W.C. Fields, Laurel and Hardy, ‘Duck Soup’ and The Three Stooges
Just for Laughs
Classic Comedy Weekend
Classic Film Enjoyed The Classic Way — On the BIG Screen, In A Grand Movie Palace
Friday, April 25 at 8PM Duck Soup with the Marx Brothers. Starring Groucho, Chico, Harpo and Zeppo Marx, Margaret Dumont, Raquel Torres, Louis Calhern. Directed by Leo McCarey. (1933, 70mins., B&W. Predates Rating System, but is suitable for most audiences.)
Duck Soup is often called the definitive Marx Brothers movie, and widely admired as a virtually perfect comedic satire â€" a film in which every shot, every line and every gag worked. Groucho is the newly installed President of Freedonia â€" a small country in the Balkans that is at odds with its neighbors and about to go bankrupt. From this set-up, the Brothers proceeded to mercilessly skewer the very concept of government, politics, diplomacy, propaganda, finance, espionage, greed and â€" not least â€" war. The jokes, slap-stick gags, asides and double-entendres are virtually non-stop, bordering at times on the hallucinatory.
Yet, when the film premiered, it was a colossal flop with critics and audiences, and nearly ended the Marx Brothers' career. Theories about why this was so abound: The manic, near-surreal tone of the film is said to have been too much for most audiences in the 1930s to understand. The film’s no-holds-barred attack on authority may have offended some; Italian dictator Benito Mussolini, for one, is said to have been so insulted that he banned the film in his country. And the rise of Fascist dictators in Europe â€" Mussolini being one â€" may have made the film’s conceit simply unappealing to many. There may be truth in all of this, because when the Marx Brothers moved to MGM after being fired from Paramount, they tempered the pace of their humor, adopted more appealing personas, and stuck to somewhat more conventional story lines â€" with the result that their movies after Duck Soup were wildly popular. But Duck Soup is without doubt the best encapsulation of the unique, frenetic humor that made the Marx Brothers a smash hit on Broadway. And when the movie was rediscovered on college campuses in the 1960s, its subversive satire finally found appreciative audiences, and Duck Soup was at last recognized as pure genius.
PLUS — 2 classic Three Stooges Shorts before Duck Soup!
Admission to Duck Soup + the shorts is $6 for adults, $4 for seniors, children & students with ID.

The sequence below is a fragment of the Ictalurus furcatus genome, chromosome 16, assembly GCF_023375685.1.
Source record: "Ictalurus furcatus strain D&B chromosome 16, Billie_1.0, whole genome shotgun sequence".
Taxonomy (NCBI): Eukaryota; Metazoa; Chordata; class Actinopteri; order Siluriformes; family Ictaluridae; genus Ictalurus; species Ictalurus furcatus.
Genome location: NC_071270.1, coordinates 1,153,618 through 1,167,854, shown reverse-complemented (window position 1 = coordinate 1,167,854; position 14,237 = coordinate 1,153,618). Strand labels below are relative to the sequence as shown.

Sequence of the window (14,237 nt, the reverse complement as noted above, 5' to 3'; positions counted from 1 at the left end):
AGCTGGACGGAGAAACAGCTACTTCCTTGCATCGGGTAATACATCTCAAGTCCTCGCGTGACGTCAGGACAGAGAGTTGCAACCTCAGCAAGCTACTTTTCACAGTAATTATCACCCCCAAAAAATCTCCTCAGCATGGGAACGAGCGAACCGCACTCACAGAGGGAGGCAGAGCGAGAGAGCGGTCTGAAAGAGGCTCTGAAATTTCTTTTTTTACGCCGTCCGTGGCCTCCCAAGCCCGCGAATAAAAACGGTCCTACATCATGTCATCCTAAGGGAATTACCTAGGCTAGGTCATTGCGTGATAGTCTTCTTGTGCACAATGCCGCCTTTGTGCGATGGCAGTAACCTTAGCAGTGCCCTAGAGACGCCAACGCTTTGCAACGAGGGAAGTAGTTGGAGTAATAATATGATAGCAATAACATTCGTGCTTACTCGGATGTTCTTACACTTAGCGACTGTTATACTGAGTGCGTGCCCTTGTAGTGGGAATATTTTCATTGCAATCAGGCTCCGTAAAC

Saturday, April 26 at 4PM Our Relations with Laurel & Hardy. Starring Stan Laurel, Oliver Hardy, Betty Healy, Daphne Pollard, James Finlayson, Alan Hale (1936, 74mins., B&W. Unrated, but suitable for all audiences.)
Laurel & Hardy, perhaps more than any other comedic partnership, inspired a genuine empathy with audiences. Beyond all the slapstick, there is something touching about the characters, which makes their humor all the more enjoyable. That’s why the team continues to make new fans some three-quarters of a century after their prime.
Our Relations proves that the only thing funnier than Laurel & Hardy is TWO sets of Laurel & Hardy. “The Boys” play two upstanding citizens who learn, out of the blue, that they each have twin brothers, both of whom were said to be “bad seeds” until their presumed untimely demises. But it soon turns out that both twins are very much alive, and have serendipitously arrived in the same town as Stan & Ollie. The inevitable mix-ups in identities start to occur, and things snowball from bad to worse as one set of Laurel & Hardy is chased by angry floozies, wives, cronies and gangsters who don’t realize there is a second set â€" all resulting in superior hilarity!
Based on a W.W. Jacobs' short story, Our Relations is perhaps the most plot-heavy of Laurel & Hardy’s features for Hal Roach Studios. It is also one of the team’s funniest, as well as most lavishly produced features. Our Relations is very rarely shown theatrically, so its presentation at the Loew’s is a rare chance to enjoy it on the Big Screen.
PLUS — 1 classic Three Stooges Short before Our Relations!
Admission to Our Relations + the short is $6 for adults, $4 for seniors, children & students with ID.
Saturday, April 26 at 8PM W.C. Fields DOUBLE FEATURE —
Never Give A Sucker An Even Break Staring W.C. Fields, Gloria Jean, Margaret Dumont, Leon Errol, Susan Miller, Franklin Pangborn. (1941, 71mins., B&W. Predates rating system, but is suitable for most audiences.)